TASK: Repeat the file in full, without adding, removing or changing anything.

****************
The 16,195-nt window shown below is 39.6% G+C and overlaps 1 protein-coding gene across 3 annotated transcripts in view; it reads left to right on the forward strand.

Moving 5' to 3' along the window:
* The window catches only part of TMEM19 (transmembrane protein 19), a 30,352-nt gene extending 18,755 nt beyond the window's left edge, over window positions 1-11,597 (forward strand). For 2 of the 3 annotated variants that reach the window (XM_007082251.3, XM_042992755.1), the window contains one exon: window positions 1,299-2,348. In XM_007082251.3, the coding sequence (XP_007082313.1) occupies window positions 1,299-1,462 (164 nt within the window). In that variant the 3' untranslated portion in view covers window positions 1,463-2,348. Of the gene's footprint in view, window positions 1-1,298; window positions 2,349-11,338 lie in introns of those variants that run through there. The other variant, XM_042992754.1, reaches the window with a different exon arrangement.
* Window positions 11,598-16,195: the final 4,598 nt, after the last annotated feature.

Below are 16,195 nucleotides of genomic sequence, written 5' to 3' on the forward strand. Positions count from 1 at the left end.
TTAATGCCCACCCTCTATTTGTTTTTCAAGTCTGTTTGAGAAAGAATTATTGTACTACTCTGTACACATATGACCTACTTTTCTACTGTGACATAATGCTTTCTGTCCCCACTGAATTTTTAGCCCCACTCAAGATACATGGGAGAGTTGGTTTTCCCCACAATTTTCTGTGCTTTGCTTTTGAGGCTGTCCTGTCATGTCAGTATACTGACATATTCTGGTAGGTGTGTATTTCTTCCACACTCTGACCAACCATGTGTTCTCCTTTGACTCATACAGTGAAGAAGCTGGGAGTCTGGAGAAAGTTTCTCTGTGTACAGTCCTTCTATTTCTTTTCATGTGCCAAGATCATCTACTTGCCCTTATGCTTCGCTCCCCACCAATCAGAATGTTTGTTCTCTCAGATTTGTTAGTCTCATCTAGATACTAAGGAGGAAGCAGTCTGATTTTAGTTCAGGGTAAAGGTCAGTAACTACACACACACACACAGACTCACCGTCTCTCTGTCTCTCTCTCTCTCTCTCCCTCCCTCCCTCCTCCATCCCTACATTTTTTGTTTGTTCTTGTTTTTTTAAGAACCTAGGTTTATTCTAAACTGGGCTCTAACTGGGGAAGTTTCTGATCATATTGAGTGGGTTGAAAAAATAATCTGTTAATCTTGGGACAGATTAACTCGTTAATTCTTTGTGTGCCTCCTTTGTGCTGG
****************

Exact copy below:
The 16,195-nt window shown below is 39.6% G+C and overlaps 1 protein-coding gene across 3 annotated transcripts in view; it reads left to right on the forward strand.

Moving 5' to 3' along the window:
* The window catches only part of TMEM19 (transmembrane protein 19), a 30,352-nt gene extending 18,755 nt beyond the window's left edge, over window positions 1-11,597 (forward strand). For 2 of the 3 annotated variants that reach the window (XM_007082251.3, XM_042992755.1), the window contains one exon: window positions 1,299-2,348. In XM_007082251.3, the coding sequence (XP_007082313.1) occupies window positions 1,299-1,462 (164 nt within the window). In that variant the 3' untranslated portion in view covers window positions 1,463-2,348. Of the gene's footprint in view, window positions 1-1,298; window positions 2,349-11,338 lie in introns of those variants that run through there. The other variant, XM_042992754.1, reaches the window with a different exon arrangement.
* Window positions 11,598-16,195: the final 4,598 nt, after the last annotated feature.

Below are 16,195 nucleotides of genomic sequence, written 5' to 3' on the forward strand. Positions count from 1 at the left end.
TTAATGCCCACCCTCTATTTGTTTTTCAAGTCTGTTTGAGAAAGAATTATTGTACTACTCTGTACACATATGACCTACTTTTCTACTGTGACATAATGCTTTCTGTCCCCACTGAATTTTTAGCCCCACTCAAGATACATGGGAGAGTTGGTTTTCCCCACAATTTTCTGTGCTTTGCTTTTGAGGCTGTCCTGTCATGTCAGTATACTGACATATTCTGGTAGGTGTGTATTTCTTCCACACTCTGACCAACCATGTGTTCTCCTTTGACTCATACAGTGAAGAAGCTGGGAGTCTGGAGAAAGTTTCTCTGTGTACAGTCCTTCTATTTCTTTTCATGTGCCAAGATCATCTACTTGCCCTTATGCTTCGCTCCCCACCAATCAGAATGTTTGTTCTCTCAGATTTGTTAGTCTCATCTAGATACTAAGGAGGAAGCAGTCTGATTTTAGTTCAGGGTAAAGGTCAGTAACTACACACACACACACAGACTCACCGTCTCTCTGTCTCTCTCTCTCTCTCTCCCTCCCTCCCTCCTCCATCCCTACATTTTTTGTTTGTTCTTGTTTTTTTAAGAACCTAGGTTTATTCTAAACTGGGCTCTAACTGGGGAAGTTTCTGATCATATTGAGTGGGTTGAAAAAATAATCTGTTAATCTTGGGACAGATTAACTCGTTAATTCTTTGTGTGCCTCCTTTGTGCTGG